As 2014 draws to a close, It is essential to look back on financial and other implications for companies in dealing with digital security and privacy, particularly as IoT implementations are likely to grow. There are rays of hope for 2015, despite the pessimism-privacy is not dead.
A Look in the Mirror
This past year, the world experienced such a high volume of brutal cyber attacks (which are showing little sign of decreasing) that they have become seemingly commonplace. These many privacy breaches of a wide variety of companies make it more important than ever to take action to protect personal and corporate information online. This must be done in order to support an open society and to protect users’ flow of digital information the way they intend it. That is what the Internet of trust is all about-for individuals and enterprises alike.
Increasing Costs of Digital Security and Privacy
It is important to understand that digital security and digital privacy are two different things: digital security is necessary to ensure digital privacy. As criminals become more sophisticated and the need for digital trust and privacy increases, a new industry, cyber insurance, has risen to help companies weather the very real consequences of cyber attacks. The extreme consequences of attacks on corporate data could lead to a jump in cyber insurance premiums. This is just with the amount of data companies currently hold. What will happen when premiums take into account the increase in the amount of data companies hold due to IoT implementations? At this rate, cyber insurance is likely to become a necessity for small and mid-size companies. How many can afford it, and what can companies expect regarding policies?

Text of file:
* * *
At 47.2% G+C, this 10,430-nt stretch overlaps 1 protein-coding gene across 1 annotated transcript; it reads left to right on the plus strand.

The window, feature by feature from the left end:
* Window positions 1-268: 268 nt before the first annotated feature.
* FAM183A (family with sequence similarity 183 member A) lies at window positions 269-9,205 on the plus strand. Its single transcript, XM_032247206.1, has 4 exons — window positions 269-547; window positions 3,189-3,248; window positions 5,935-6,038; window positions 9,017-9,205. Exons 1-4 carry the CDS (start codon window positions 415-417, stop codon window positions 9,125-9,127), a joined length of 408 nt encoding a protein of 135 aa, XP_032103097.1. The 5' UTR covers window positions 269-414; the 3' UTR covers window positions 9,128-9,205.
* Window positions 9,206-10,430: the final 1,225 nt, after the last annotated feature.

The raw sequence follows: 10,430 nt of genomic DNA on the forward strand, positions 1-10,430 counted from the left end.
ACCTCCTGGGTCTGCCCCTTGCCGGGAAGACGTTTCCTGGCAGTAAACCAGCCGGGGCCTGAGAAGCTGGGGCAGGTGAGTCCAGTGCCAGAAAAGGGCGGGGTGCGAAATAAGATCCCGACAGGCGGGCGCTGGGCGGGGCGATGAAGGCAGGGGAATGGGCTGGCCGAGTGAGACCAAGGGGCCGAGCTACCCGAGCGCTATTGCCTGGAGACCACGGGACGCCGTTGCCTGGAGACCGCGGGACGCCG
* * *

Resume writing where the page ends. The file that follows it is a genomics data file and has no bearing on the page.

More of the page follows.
What Companies Can Do
To successfully achieve digital privacy and security, companies are already taking a number of newsworthy steps. Companies can:
–Restructure and Reorganize to focus on IoT security.
–Put policies in place to address fundamental security practices.
Looking Forward to 2015
As more and more people and companies continue to use connected devices, how is it best to go about securing, making trustworthy, and managing access to networks and massive sets of data for a connected society? Where do trusted intermediaries fit in to this approach? This will be the primary focus of 2015.
As 2014 comes to a close, despite the pessimism, there are in fact rays of hope in the continuing struggle to protect digital security and privacy amongst the concerns. For starters, these concerns are bringing about necessary change: government and industry authorities are recognizing the value of and are calling for more digital-and mobile application-privacy and security. Furthermore, it’s encouraging to see the American technology industry take a principled stand to ensure people that privacy is not dead.
Privacy is not dead.